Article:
So Goodreads decided to look at their own data to see what is 2014 so-called It book of the year, “It Book” being defined by them as:
They’re the ones that we pass along, that we hope our friends have read so that we can discuss and debate. Love them or hate them, we can’t stop talking about them!
Check out their results here (and then you may discuss amongst yourselves as to what it means in terms of the debate as to whether certain adult readers are going to hell in a handbasket or the opposite).
Holly Black has joined a stellar line-up of children’s authors (to name a few: Children’s Laureate Malorie Blackman, Patrick Ness, Eoin Colfer and Neil Gaiman) who have each crafted a short tale for every incarnation of the eponymous Time Lord.
When the original run of e-books ended in November of last year Matt Smith was the incumbent Doctor but now acting heavyweight Peter Capaldi has taken on the role it seems apt that he should be featured in a story.
Black’s story, Lights Out, is unique in many respects. She had the exciting but “super intimidating” task of penning an adventure for the Twelfth Doctor who, when she wrote it over the summer, had yet to appear on our screens. She was given scripts to aid her (“Some of it was blacked out for mysterious reasons!”) and relied on images but she seemed somewhat relieved to have been allowed to edit Lights Out after seeing Capaldi’s debut, Deep Breath back in August. “When I actually saw the episode [Deep Breath] I went back and made a lot of changes,” she tells me. “Because there’s just something so different about seeing Peter Capaldi owning the role onscreen.”
Read the rest here. There is also a fun gallery of jackets for each doctor here. I’ve just ordered this as an audio book— I think it will be a lot of fun to listen to.
What book would you most like to see turned into a movie?
I have, for years, been a bit obsessed with “The Westing Game,” by Ellen Raskin. It’s a young adult murder mystery, about a group of residents in an apartment building, the death of a millionaire in a mansion nearby and their trying to solve clues left by the deceased to win his inheritance. Apparently it has already been made into a movie, but not by me! I’m dying to direct a really dark, moody version of it. Then I read that Gillian Flynn, of “Gone Girl” fame, loved this book growing up, as well. So now my infatuation has rekindled — I want to get her to write the screenplay. Fingers crossed.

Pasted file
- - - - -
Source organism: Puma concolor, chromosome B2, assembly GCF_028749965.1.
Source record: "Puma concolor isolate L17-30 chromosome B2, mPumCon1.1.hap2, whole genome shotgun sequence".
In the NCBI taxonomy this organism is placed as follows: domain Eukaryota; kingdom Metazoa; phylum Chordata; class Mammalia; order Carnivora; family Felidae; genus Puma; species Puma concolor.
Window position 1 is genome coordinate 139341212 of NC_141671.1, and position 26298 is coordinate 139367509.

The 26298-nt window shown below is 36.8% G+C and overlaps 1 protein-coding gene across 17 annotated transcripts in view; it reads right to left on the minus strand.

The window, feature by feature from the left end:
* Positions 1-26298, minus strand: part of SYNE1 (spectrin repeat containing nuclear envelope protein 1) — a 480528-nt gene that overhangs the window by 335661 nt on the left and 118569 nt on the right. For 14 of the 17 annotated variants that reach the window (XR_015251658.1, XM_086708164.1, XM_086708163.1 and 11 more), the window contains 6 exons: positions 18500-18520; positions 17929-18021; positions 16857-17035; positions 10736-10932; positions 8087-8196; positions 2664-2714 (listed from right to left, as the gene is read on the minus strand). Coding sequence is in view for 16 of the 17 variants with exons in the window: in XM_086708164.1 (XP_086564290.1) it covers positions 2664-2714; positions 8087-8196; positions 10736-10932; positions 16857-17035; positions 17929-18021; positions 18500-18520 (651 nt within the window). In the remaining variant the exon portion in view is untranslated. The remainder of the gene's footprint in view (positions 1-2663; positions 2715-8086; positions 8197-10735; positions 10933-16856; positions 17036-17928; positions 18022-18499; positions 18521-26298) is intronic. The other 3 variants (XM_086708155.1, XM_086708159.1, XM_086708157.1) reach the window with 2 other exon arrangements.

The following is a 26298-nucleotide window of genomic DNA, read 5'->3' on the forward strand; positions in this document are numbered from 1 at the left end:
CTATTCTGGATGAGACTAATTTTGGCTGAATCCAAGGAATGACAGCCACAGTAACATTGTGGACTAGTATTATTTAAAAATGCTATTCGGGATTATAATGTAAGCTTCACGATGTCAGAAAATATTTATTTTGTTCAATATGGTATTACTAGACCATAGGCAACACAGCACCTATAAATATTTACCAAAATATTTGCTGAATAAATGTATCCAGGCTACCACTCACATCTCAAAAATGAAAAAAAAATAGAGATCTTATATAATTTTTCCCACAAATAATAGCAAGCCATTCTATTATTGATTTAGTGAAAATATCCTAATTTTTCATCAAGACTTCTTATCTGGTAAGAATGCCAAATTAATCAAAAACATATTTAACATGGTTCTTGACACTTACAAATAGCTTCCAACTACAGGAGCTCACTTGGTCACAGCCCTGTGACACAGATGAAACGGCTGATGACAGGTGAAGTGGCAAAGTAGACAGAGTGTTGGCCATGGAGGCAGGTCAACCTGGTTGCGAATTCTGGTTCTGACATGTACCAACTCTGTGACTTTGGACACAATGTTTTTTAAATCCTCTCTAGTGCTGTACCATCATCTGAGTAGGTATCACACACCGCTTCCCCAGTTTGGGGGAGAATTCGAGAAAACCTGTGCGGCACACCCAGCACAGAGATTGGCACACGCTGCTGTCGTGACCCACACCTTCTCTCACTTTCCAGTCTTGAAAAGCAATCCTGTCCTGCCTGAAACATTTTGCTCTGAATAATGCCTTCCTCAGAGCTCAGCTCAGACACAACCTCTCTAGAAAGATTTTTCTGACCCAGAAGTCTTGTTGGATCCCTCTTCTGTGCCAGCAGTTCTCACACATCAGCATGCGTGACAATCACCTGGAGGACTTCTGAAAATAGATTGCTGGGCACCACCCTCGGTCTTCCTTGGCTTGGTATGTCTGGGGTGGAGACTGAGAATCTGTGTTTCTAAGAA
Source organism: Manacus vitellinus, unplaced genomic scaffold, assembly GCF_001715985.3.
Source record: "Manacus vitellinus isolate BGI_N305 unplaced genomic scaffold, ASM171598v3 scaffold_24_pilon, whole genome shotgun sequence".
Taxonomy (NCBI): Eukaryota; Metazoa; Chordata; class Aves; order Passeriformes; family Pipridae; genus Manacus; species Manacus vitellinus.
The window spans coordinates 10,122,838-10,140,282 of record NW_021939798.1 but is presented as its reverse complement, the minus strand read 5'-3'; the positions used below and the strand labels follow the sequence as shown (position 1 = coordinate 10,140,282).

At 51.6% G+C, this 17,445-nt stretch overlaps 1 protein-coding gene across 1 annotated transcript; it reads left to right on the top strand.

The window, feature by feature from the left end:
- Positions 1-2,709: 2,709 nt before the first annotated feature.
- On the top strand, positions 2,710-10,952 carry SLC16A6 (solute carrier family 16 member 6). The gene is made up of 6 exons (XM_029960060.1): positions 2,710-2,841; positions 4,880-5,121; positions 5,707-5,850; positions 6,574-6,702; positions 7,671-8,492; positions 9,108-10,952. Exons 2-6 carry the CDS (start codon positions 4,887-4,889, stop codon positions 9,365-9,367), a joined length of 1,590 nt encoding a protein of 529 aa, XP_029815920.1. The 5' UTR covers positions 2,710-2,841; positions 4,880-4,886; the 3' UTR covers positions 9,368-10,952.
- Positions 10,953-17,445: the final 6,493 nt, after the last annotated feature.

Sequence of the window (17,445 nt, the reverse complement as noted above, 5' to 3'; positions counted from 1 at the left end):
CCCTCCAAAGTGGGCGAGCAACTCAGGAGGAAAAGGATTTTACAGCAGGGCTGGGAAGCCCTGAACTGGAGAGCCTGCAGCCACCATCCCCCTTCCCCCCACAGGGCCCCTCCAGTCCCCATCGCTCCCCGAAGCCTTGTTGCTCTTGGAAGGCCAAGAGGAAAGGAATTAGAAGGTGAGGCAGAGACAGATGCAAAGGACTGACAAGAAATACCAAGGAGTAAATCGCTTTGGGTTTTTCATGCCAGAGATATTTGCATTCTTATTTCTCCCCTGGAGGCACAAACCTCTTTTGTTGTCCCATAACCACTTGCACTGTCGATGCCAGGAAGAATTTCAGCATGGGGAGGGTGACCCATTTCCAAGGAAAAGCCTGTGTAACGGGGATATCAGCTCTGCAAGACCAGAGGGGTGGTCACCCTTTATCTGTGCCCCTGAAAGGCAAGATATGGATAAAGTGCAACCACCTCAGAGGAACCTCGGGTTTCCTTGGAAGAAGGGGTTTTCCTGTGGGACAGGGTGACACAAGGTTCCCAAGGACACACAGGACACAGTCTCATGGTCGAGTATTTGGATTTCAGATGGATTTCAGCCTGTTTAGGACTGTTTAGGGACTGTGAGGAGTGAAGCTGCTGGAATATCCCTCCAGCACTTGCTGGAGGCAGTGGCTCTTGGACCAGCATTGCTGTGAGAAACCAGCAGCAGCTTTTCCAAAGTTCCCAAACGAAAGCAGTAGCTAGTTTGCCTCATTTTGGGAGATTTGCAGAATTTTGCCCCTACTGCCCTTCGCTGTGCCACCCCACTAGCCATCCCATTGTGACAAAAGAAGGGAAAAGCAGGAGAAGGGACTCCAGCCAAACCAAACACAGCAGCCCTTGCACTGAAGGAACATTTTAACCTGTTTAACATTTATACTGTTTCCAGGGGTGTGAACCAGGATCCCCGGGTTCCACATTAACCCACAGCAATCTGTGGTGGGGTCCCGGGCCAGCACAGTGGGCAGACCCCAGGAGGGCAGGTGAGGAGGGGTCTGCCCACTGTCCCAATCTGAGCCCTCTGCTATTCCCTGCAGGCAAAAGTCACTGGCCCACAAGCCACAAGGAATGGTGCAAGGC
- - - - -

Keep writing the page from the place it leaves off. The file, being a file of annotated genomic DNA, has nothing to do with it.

Fingers crossed indeed! From Neil Patrick Harris: By the Book.
I love visiting schools. There’s a humbling, Homeric magic in the sight of a crowd of children sitting down waiting to listen to your story. A few months ago, however, a lovely young NQT stepped between me and that crowd and said: “Now we are very lucky to have Frank with us today. We’re going to use our Listening Skills (she touched her ears) to try and spot his Wow Words (what?) and his Connectives so that we can appreciate how he builds the story.” Imagine going on a date with her. “We’re going to have some proteins. Some carbs – not too many – and conversation. If you make me laugh, that’s a physical reaction so it puts you on the erotic spectrum and you might get lucky.”
That’s from “schools are destroying the power of stories” an extract from Frank Cotrell Boyce’s David Fickling Lecture. And if you don’t know Frank Cotrell Boyce’s work you should. In addition to being a screenwriter and one of those who came up with the idea of the queen parachuting into England’s Olympic opening ceremony, he is the author of Millions, Framed, and my personal favorite Cosmic (I’m doing my yearly read aloud of it right now) as well as a trio of Chitty Chitty Bang Bang sequels — they are fabulous middle grade books.
It wasn’t love at first sight, but now I am completely and utterly smitten with Mac Barnett and Jon Klassen’s Sam & Dave Dig a Hole. I had taken a quick look when I received it, but then last Friday at the very end of the day, after having seen Travis Jonker’s post of theories about the ending, I read it aloud to my 4th graders and all hell broke loose. You want theories? My class had them in spades. I had to practically shove them out the door — on a Friday, mind you! And then yesterday, having decided to use the book in a project (hopefully something I will be able to share here) I asked them to repeat their theories for a colleague. They went even further this time. One theory generated another one and another and another. I’ve one boy who has his theory divided up into 7 volumes (that is what he calls them). Their theories involve alternative universes, wormholes, gravitational pull, dreamlands, dog-as-god, and more. And so, yeah — I’ve fallen for it hook, line, and sinker.
K.T. Horning clued me in to this charming video of Jon filling a bookstore window with dirt, of course.
And if you haven’t seen the official book trailer, that is adorable too.
If I can collect a little assemblage of items that put me in a mood of the book, then I find some place in my study where I can put them out. For “Egg and Spoon,” I had some wonderful things. I had a 1940’s era paper mache Baba Yaga’s cottage. It’s only standing on one chicken’s foot; it got broken somewhere along the way. I have a number of matryoshkas I’ve collected over the years. I have a number of painted eggs I’ve painted myself starting 40 years ago; I used to paint one every Easter. Some of them have Russian themes. I have little British foot soldiers. I’ll arrange them on a little altar to the muse. I don’t play with them — I don’t march them around the room and sing little songs — but the fact that they’re there is a clue to myself that the studio is open.
via Karen Kosko